The cyber attack Friday on the Internet deal site LivingSocial that forced it to reset the passwords of some 50 million users has elements of what's becoming an all too familiar storyline.
Along with the names, birth dates, and email addresses of some of the site's users, the intruders also accessed those users' passwords.
The passwords could have been used to access user accounts on LivingSocial, but the online deals firm says it doesn't believe any accounts have been compromised.
Neither was the database containing credit card information touched. However, if a hacker compromised a user's account, they could still run up charges on the payment card associated with that account.
Since LivingSocial hashes and salts passwords stored on its system, any data thief will have to work to unscramble the passwords.
"Hashing" involves scrambling the password with an algorithm. That hash is then "salted" with random characters to make it even more difficult to crack by an unauthorized party.
How difficult they are to crack is a subject of debate. LivingSocial used a hashing scheme called SHA1, which some in security circles feel is too weak to withstand the kinds of brute force attack that can be mounted by a byte bandit today.
Now that hackers are having their way with a batch of those passwords, LivingSocial is taking its security measures another step. The company says it is hashing its stored passwords in a stronger algorithm based on Blowfish called bcrypt.
No matter what algorithm is used to hash passwords, however, it won't do any good if the keys to decode the hash are also stolen with the passwords--although there's no evidence of that yet in the LivingSocial case.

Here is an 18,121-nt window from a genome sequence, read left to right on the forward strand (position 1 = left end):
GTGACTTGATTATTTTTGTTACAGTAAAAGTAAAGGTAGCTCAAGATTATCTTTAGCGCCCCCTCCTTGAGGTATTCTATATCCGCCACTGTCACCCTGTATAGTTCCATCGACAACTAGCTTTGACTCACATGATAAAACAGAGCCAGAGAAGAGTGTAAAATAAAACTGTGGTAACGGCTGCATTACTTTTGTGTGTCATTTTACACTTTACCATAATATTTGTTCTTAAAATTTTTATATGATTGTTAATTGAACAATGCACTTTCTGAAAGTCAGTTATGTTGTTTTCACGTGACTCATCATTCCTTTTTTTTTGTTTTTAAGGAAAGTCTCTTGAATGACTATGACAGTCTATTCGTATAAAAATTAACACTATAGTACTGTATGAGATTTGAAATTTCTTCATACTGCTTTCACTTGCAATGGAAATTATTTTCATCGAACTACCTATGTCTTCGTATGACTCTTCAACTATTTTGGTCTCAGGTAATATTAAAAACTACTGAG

Moreover, since all users reset their passwords, theoretically, the old passwords won't do the byte bandits any good at LivingSocial. The problem is, many users reuse passwords from site to site, so while those old passwords won't work on LivingSocial, they may work on others.
Two-factor authentication urged
This latest break-in is just another argument for introduction of two-factor authentication everywhere, contends Brian Laing, vice president for marketing and business development for AhnLab, a security solutions provider headquartered in South Korea.
"More websites need to use items like the two-factor authentication that Google uses," he said in an email to TechHive/PCWorld. "That way if [hackers] do get your password, they still need to authenticate via phone to use the account from a new laptop or desktop."
Another worrisome issue about the LivingSocial attack is that information that should have been encrypted wasn't, said Mark Bower, a vice president with Voltage Security.
"Identity information, email addresses, and dates of birth are potentially sensitive in combination--particularly in cases where password resets are based on 'secrets' like date of birth, maiden names, and so on as the answer to an identity verification question," he wrote in an email to TechHive/PCWorld.
He explained that the data stolen from LivingSocial could be used at other sites to compromise a user's account using the site's password verification systems.
"Given that the organization went to the trouble of encrypting passwords, then why didn't they extend that to the rest of the data?" he asked. "To hear of another breach of this extent with clear data being exposed of any kind, when its trivially simple to avoid it by using data-centric protection, is alarming."